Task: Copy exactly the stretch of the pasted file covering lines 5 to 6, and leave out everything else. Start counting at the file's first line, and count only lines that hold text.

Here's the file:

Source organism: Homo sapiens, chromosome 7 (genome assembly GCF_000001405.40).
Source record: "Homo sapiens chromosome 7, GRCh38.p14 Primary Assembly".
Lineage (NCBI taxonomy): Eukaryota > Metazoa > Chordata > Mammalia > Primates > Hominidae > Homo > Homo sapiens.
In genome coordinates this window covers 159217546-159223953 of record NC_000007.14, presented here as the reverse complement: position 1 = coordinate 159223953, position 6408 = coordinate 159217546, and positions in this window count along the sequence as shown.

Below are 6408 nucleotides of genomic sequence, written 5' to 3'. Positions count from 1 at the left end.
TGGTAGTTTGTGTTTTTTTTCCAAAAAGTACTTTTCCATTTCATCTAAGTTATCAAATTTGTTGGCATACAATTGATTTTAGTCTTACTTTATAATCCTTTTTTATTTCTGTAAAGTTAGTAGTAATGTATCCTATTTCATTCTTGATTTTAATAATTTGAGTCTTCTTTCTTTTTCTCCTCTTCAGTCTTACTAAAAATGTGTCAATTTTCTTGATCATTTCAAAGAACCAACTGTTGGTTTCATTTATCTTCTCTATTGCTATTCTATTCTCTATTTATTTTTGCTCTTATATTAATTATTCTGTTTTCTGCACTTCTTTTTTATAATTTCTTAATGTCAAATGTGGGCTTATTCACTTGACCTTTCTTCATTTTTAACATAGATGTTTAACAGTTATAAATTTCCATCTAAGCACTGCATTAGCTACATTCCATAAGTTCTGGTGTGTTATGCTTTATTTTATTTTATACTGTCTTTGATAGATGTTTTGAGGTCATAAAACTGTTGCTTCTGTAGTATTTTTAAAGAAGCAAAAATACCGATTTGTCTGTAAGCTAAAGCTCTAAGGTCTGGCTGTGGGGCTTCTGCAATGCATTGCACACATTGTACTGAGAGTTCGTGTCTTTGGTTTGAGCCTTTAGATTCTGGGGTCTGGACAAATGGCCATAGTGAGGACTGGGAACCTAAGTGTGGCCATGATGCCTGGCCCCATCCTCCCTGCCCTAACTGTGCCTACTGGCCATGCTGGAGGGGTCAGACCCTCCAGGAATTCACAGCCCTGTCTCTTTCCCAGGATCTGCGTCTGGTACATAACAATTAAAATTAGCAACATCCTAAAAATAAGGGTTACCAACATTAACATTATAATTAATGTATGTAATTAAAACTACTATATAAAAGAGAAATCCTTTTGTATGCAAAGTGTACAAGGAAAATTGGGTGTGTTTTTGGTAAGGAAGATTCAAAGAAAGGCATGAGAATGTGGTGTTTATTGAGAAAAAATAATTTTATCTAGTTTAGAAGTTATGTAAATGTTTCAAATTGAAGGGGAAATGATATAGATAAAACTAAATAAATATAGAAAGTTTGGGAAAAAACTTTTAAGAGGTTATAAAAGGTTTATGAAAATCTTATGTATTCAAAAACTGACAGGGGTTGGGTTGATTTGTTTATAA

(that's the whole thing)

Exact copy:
Below are 6408 nucleotides of genomic sequence, written 5' to 3'. Positions count from 1 at the left end.
TGGTAGTTTGTGTTTTTTTTCCAAAAAGTACTTTTCCATTTCATCTAAGTTATCAAATTTGTTGGCATACAATTGATTTTAGTCTTACTTTATAATCCTTTTTTATTTCTGTAAAGTTAGTAGTAATGTATCCTATTTCATTCTTGATTTTAATAATTTGAGTCTTCTTTCTTTTTCTCCTCTTCAGTCTTACTAAAAATGTGTCAATTTTCTTGATCATTTCAAAGAACCAACTGTTGGTTTCATTTATCTTCTCTATTGCTATTCTATTCTCTATTTATTTTTGCTCTTATATTAATTATTCTGTTTTCTGCACTTCTTTTTTATAATTTCTTAATGTCAAATGTGGGCTTATTCACTTGACCTTTCTTCATTTTTAACATAGATGTTTAACAGTTATAAATTTCCATCTAAGCACTGCATTAGCTACATTCCATAAGTTCTGGTGTGTTATGCTTTATTTTATTTTATACTGTCTTTGATAGATGTTTTGAGGTCATAAAACTGTTGCTTCTGTAGTATTTTTAAAGAAGCAAAAATACCGATTTGTCTGTAAGCTAAAGCTCTAAGGTCTGGCTGTGGGGCTTCTGCAATGCATTGCACACATTGTACTGAGAGTTCGTGTCTTTGGTTTGAGCCTTTAGATTCTGGGGTCTGGACAAATGGCCATAGTGAGGACTGGGAACCTAAGTGTGGCCATGATGCCTGGCCCCATCCTCCCTGCCCTAACTGTGCCTACTGGCCATGCTGGAGGGGTCAGACCCTCCAGGAATTCACAGCCCTGTCTCTTTCCCAGGATCTGCGTCTGGTACATAACAATTAAAATTAGCAACATCCTAAAAATAAGGGTTACCAACATTAACATTATAATTAATGTATGTAATTAAAACTACTATATAAAAGAGAAATCCTTTTGTATGCAAAGTGTACAAGGAAAATTGGGTGTGTTTTTGGTAAGGAAGATTCAAAGAAAGGCATGAGAATGTGGTGTTTATTGAGAAAAAATAATTTTATCTAGTTTAGAAGTTATGTAAATGTTTCAAATTGAAGGGGAAATGATATAGATAAAACTAAATAAATATAGAAAGTTTGGGAAAAAACTTTTAAGAGGTTATAAAAGGTTTATGAAAATCTTATGTATTCAAAAACTGACAGGGGTTGGGTTGATTTGTTTATAA